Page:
Money for old rope - so why am I exhausted?
Many of us have noticed a strange paradox but been unable to put a name to it. We believe that a job that doesn’t demand too much of us should mean we have plenty of energy left over for our real interests. Furthermore, we anticipate that if that job not only doesn’t demand much of us but also pays us very well, then we should experience happiness: we have beaten the system! We are being paid for doing practically nothing, what could be a better arrangement?
And yet, after an initial sense of triumph, it can slowly become apparent that the logic - lots of money for little work equals happiness and a fulfilled life - doesn’t work out. Instead we feel, well, that something isn’t right. That despite the income we aren’t happy at work.
This leaves us caught in a trap: we feel we would be fools to leave such a great sinecure. And so we struggle on, wondering what is wrong with us that we can’t make the most of this; that after work we don’t spring into life as the artist, writer, dressmaker we know ourselves to be at heart; rather that we slump in front of the TV apparently exhausted after doing next to nothing all day. We grind through the endless days of non-work trying to look busy. We wonder why what should be great, and is the envy of friends slowing burning out in the caring professions, feels so awful, indeed, soul destroying. It seems there is a cost to taking the money without feeling we are really delivering value in return.
The Graeber hypothesis
David Graeber has put a name to this particular employment conundrum. He calls the jobs with these characteristics that produce these unexpected outcomes, ‘bull**t jobs’. A bullshit job is one that essentially has no meaning either to the job holder, nor, seemingly, to the wider world. It adds no perceptible value to life. As he says:
“Be honest: if your job didn't exist, would anybody miss it? Have you ever wondered why not? Up to 40% of us secretly believe our jobs probably aren't necessary. In other words: they are bulls**t jobs.”
This interesting book is highly recommended. It’s an easy with read with lots of quotes from those in bulls**t jobs. He goes on to offer an interesting analysis of the rise and proliferation of these jobs since the 1980s and the growing of the bulls**tisation of other, previously unaffected and otherwise meaningful jobs, such as teaching.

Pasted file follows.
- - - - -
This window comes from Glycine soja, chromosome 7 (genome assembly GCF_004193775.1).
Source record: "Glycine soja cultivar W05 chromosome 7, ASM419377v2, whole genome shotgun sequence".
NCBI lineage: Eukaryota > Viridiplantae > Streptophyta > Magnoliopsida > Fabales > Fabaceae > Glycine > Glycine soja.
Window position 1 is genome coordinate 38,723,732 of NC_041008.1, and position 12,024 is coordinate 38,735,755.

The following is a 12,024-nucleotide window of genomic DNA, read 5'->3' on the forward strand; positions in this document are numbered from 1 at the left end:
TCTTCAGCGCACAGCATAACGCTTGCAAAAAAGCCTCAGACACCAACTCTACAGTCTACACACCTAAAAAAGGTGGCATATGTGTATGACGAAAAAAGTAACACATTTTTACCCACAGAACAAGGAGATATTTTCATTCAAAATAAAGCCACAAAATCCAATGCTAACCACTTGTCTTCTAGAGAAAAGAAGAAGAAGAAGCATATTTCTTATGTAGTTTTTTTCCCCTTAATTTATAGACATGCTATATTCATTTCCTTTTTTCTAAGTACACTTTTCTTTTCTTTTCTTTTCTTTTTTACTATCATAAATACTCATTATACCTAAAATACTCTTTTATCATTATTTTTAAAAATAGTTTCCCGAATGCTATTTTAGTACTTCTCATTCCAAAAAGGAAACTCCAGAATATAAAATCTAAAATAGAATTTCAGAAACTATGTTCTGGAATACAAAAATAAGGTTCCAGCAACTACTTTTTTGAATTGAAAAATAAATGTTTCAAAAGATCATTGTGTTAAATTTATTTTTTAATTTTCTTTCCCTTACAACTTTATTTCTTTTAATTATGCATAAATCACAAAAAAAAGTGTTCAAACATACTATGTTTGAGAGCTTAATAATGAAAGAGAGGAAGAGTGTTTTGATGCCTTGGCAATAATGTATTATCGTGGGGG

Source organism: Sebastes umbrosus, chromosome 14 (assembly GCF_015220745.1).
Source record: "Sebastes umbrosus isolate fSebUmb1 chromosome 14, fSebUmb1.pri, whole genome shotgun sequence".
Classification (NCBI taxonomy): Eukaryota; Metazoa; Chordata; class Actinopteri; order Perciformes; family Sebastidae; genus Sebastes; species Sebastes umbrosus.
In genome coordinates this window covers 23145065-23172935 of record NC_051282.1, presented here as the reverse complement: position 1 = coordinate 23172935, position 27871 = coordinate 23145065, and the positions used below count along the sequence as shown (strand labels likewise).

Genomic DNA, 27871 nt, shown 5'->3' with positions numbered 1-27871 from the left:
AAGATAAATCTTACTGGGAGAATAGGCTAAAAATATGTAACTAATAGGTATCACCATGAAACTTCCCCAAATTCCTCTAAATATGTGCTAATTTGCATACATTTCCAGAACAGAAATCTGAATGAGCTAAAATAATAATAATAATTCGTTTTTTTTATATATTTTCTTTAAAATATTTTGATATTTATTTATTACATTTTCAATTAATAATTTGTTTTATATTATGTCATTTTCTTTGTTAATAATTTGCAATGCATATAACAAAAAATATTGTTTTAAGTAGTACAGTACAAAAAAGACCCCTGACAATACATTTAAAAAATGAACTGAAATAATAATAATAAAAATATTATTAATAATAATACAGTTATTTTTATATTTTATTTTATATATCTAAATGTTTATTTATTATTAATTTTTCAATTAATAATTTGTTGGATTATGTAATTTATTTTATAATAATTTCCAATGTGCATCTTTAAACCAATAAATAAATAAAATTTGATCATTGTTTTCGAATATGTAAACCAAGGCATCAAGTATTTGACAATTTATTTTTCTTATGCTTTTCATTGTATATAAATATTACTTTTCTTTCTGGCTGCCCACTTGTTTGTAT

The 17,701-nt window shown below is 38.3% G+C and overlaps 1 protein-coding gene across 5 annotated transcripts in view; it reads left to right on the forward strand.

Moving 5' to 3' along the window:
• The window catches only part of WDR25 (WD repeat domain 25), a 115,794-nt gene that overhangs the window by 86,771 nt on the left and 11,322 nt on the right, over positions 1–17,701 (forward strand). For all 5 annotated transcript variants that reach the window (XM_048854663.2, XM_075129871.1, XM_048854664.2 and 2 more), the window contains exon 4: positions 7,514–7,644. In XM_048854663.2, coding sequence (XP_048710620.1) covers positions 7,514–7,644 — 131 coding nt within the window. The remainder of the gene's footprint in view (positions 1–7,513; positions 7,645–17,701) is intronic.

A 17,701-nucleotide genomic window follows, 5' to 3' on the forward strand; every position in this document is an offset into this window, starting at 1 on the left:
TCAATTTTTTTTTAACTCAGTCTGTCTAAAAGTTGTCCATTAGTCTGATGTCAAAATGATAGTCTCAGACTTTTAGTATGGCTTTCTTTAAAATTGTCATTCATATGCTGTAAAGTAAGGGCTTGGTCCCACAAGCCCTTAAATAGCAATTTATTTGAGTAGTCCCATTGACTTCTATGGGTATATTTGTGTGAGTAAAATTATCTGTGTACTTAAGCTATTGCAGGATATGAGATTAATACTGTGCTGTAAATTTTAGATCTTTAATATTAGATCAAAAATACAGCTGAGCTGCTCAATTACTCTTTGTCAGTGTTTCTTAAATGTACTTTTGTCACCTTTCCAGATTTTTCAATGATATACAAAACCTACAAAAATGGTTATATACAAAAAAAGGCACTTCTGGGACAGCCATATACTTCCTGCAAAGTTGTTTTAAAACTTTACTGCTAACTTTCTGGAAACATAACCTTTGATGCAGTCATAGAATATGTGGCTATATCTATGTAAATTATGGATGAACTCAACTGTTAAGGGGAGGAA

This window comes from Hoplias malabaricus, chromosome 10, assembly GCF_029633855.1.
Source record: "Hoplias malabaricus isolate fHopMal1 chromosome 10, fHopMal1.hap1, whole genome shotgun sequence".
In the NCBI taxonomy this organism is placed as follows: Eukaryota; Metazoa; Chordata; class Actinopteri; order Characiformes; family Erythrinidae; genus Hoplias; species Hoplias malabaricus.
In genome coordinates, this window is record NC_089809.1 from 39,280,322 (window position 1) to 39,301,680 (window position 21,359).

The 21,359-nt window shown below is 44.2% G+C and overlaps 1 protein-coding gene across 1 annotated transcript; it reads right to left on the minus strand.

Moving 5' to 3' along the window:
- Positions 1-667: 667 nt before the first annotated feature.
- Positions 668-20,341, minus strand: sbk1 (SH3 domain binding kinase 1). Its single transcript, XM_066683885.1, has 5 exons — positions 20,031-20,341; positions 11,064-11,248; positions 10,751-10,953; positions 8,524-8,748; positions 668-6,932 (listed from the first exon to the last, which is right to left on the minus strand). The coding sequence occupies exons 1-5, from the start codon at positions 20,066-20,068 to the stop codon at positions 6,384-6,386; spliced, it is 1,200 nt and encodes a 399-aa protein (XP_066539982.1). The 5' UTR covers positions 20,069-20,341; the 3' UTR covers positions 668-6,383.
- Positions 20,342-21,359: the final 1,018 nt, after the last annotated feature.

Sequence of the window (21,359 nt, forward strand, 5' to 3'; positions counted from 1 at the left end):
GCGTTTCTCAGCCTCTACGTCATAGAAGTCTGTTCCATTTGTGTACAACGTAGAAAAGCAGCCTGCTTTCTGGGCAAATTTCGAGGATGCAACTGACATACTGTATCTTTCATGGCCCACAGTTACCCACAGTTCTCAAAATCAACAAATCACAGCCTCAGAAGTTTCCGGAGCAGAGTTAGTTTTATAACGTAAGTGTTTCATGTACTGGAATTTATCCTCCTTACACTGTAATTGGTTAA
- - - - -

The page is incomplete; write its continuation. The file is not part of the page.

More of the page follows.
Thinking of ourselves as rational economic actors the trap we find ourselves in makes no sense, and so we can’t resolve it.
Your job should seem necessary, if only to you
However, it makes perfect sense from a positive psychology perspective. From work in this field we know that meaningfulness is important to engagement and wellbeing at work. We also know that the boundaries between work and outside work are highly permeable and how we are in one sphere of life will affect how we are in other spheres of life. In other words the draining effect of a bulls**t job will adversely affect our ability to be energised at other times.
Pondering this, I related David’s theory to a model about the value of work from Christopher Michaelson, who suggests that the value can be arranged across two dimensions. He argues that work can offer a high intrinsic value i.e. feel valuable in itself; it can have an instrumental value, such as being well paid. From these two values we can construct a landscape on which to place different jobs.
As you can see below I have had a go at locating where bulls**t jobs fit on this model e.g. high in instrumental value (well paid), low in intrinsic value (pointless). It appears they are located directly opposite to many caring jobs e.g. looking after the sick or vulnerable.
I am hopeful this understanding might help people caught in the trap of highly paid yet soul-destroying jobs. It helps make sense of the situation and facilitates a discussion about the kind of job that might be, not just bearable but actually engaging, and whether the cost of switching might be worth it
What do you think?
Graeber, D. (2018) Bullshit jobs: a theory. Allen Lane UK
Michaelson, C. (2013) The value(s) of work. In Froh, J. J., & Parks, A. C. (2013). Activities for teaching positive psychology: A guide for instructors. American Psychological Association.